- You see at this point in time, AMP could have easily said no, citing no experience, no resource, manpower constraints; there were plenty of reasons to say no, and all valid reasons.
- There is a Malay proverb, “Hendak seribu daya, tak hendak, seribu dalih”. So they could have said all that, but they said yes. They worked internally with their Board Members, they took up the challenge and said, “this is an issue that we need to address”.
- So I think it is appropriate at this juncture to pay tribute to the many case workers, Diyanah, Shafiqah, and many of them whom I’ve followed and met, who have journeyed with you throughout this long and difficult journey.
- Shafiqah is one of AMP’s case workers. She was working with Ali (pseudonym) when he was released in August 2017, to address his reintegration needs.
- There were marital issues. Ali and his wife had to go for marital counselling to resolve potential conflicts that might occur during his adjustment after release.
- So what AMP did was to hold monthly support group sessions at their premises, as well as individual counselling sessions where Ali and his family could attend and meet other beneficiaries of the programme, so they could hear that they were not alone facing this problem, they could hear how others were coping, that there is hope and that there is that support network.
- As this was the first time Shafiqah worked directly with an inmate, she was of course apprehensive and was unsure what to expect. She was also concerned as she was about to meet a group of people of varied backgrounds and profiles.
- However, having gone through the workshops and individual counselling sessions, she realised that she had learnt from the inmates as well. She derived a sense of satisfaction from being able to help the inmates, ex-offenders and their families.
- And most important of all, she drew a lot of satisfaction from witnessing first-hand the positive changes in ex-offenders and their families. Shafiqah hopes she can continue to provide guidance as well as assurance.
- So why did AMP, and Shafiqah and many other case workers – dedicated people like Khamid – and many others, continue to embark on this journey? As I said, there were many reasons for them to say no. It was not within their scope, they have no resource, many reasons.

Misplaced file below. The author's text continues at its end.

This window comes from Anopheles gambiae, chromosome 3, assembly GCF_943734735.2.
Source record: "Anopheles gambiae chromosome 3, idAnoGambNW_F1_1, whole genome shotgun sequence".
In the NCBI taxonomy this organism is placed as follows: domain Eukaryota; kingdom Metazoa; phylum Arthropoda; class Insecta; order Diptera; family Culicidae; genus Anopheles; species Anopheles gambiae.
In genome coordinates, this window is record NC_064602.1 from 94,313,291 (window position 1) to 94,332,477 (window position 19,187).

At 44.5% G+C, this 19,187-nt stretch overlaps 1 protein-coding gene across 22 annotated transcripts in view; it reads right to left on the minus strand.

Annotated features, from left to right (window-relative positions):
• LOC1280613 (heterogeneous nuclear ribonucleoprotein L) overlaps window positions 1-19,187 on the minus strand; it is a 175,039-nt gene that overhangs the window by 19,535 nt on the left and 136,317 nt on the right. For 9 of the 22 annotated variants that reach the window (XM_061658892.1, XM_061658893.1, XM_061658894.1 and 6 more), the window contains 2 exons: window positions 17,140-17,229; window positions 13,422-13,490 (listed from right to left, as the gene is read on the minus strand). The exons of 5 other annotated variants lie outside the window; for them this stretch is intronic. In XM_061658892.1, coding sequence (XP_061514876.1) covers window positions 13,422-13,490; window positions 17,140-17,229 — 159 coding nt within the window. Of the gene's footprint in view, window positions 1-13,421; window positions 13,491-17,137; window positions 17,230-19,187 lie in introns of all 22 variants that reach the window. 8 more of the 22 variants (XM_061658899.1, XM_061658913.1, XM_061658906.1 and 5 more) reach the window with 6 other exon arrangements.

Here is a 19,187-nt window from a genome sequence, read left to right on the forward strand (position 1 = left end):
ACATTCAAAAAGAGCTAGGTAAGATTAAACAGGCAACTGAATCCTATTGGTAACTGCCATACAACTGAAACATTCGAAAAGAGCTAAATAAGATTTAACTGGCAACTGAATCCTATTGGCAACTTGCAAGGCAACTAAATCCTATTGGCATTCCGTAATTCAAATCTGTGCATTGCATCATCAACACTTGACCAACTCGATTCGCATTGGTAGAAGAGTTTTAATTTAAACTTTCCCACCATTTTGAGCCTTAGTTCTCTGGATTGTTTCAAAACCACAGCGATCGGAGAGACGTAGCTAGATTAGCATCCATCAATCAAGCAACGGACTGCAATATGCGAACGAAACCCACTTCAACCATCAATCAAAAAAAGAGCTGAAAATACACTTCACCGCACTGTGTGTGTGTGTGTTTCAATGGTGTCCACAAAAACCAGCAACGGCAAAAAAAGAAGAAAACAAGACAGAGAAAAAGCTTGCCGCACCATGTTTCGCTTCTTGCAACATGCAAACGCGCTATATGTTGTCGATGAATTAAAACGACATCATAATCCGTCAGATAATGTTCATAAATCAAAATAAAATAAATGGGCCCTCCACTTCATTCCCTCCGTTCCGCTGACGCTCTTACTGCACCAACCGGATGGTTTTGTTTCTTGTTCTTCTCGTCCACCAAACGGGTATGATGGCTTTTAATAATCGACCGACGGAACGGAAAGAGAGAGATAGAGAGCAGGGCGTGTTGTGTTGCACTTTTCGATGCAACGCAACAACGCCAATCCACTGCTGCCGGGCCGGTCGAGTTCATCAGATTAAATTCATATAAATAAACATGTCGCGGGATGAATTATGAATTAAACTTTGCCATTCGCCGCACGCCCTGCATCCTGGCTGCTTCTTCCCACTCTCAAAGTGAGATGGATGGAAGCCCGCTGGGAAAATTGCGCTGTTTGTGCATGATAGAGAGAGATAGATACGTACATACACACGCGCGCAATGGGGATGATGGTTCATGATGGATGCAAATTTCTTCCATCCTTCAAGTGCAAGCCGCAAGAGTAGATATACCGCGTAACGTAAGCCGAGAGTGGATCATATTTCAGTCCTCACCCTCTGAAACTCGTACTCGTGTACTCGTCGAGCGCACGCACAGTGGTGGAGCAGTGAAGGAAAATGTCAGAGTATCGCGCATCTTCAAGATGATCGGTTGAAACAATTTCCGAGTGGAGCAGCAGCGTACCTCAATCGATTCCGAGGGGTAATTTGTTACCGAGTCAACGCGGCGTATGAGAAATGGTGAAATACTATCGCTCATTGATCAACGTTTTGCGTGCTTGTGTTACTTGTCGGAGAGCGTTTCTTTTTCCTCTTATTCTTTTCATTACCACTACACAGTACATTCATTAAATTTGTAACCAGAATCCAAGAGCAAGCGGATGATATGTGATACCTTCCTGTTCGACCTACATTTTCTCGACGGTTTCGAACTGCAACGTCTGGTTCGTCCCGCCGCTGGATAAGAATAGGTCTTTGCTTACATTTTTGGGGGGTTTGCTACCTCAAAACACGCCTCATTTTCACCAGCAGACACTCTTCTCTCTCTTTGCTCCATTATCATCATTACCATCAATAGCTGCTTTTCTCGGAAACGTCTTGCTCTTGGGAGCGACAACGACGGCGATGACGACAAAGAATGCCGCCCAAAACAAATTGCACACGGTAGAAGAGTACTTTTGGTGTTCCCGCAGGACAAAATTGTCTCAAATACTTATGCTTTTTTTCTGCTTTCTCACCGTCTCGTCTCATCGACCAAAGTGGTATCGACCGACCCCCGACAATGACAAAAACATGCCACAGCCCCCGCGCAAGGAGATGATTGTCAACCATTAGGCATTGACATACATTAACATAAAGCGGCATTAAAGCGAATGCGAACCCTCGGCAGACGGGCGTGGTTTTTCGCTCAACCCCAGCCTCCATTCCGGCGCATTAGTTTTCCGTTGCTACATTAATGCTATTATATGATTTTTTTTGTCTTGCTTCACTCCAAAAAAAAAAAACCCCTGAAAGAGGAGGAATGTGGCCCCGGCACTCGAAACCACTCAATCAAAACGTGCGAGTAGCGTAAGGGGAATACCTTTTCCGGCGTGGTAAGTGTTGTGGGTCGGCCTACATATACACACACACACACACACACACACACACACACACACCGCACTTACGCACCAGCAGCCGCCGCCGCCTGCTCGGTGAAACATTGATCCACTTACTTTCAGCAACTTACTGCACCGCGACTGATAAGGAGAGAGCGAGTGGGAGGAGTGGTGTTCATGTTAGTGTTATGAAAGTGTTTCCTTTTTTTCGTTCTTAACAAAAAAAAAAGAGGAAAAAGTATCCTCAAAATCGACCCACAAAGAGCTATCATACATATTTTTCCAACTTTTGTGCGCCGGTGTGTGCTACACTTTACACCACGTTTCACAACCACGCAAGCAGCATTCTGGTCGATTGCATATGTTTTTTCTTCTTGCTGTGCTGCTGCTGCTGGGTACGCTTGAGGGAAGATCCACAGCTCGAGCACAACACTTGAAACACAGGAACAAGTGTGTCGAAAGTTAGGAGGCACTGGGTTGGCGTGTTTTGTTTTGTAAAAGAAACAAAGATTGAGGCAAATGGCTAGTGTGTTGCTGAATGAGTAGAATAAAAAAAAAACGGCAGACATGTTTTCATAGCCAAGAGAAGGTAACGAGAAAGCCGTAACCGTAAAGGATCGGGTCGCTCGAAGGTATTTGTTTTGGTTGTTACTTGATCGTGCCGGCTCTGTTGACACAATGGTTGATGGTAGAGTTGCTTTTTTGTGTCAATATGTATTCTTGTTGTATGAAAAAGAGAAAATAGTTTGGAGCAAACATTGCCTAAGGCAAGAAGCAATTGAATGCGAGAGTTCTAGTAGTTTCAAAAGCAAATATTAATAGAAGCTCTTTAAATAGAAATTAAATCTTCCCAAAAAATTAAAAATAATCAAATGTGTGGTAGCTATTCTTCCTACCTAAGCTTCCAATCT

- They did it because they believe. They believe that they can make a difference in the inmates’ lives, and in their families’ lives, and that they can change things. They plunged into unfamiliar and uncharted waters, because they know there is work to be done. And thinking on their part is this, if not me, then who will? If not them, who will take on the responsibility.
- The answer could have been very easy. Let somebody else do it. But that’s not the answer that we got from AMP and for that, I am very thankful and I appreciate the support from people, from the Board, and many others.
- I am also very grateful for Prisons, as well as MHA, for the strong support in this programme. Being the first throughcare programme of its kind, it took a lot, and there are some things we need to work out and some areas we need to improve, but whatever the challenges that we face. The results here speak for themselves.
- The fact that we have made lives better, and the children are here to see for themselves that there are people with them, supporting them, the spouses are here. I think it’s a clear sign that we are on the right direction.
- And I have witnessed first-hand the passion of our AMP case workers when I joined case workers on learning journeys to visit Hindu temples and churches to see what they do and what we can incorporate, and when I joined their house visits at Yishun and various places. I witnessed first-hand the case workers’ dedication, their thirst for knowledge, and their desire to want to push the boundaries and see what else we can do, whether there is funding or not.
- This human connection and dedication is important. This is what the inmates and their families need. They need champions, they need guardians, they need people to tell them that we are here for them. We’ve got their back, and we’ll get them back on their feet.
- That’s what they need. And if it is not us, who can do that job?
- The programme would not have been successful without all of us coming together.
- And so on this note I would like to call upon all Malay/Muslim organisations (MMOs) here to take a leaf from AMP’s admirable courage and effort in this. There is still much work to be done, and I hope you will come forward to provide support and help.
- We will be reaching out to various MMOs to see what we can do, and I hope we will get a response just like AMP’s.
- For individuals here today, there are also things you can do. You can join us as Befrienders, religious teachers or even as individuals to at least advocate the anti-drug message as part of the Dadah Itu Haram campaign.
- For the ex-offenders, support is invaluable as the journey is going to be difficult, but we will be with you. You will never have to walk alone on this journey of reintegration and rehabilitation.
- Walk on, walk on. With hope in your heart, you will never walk alone. We will be there for you. Walk with us.
- Thank you.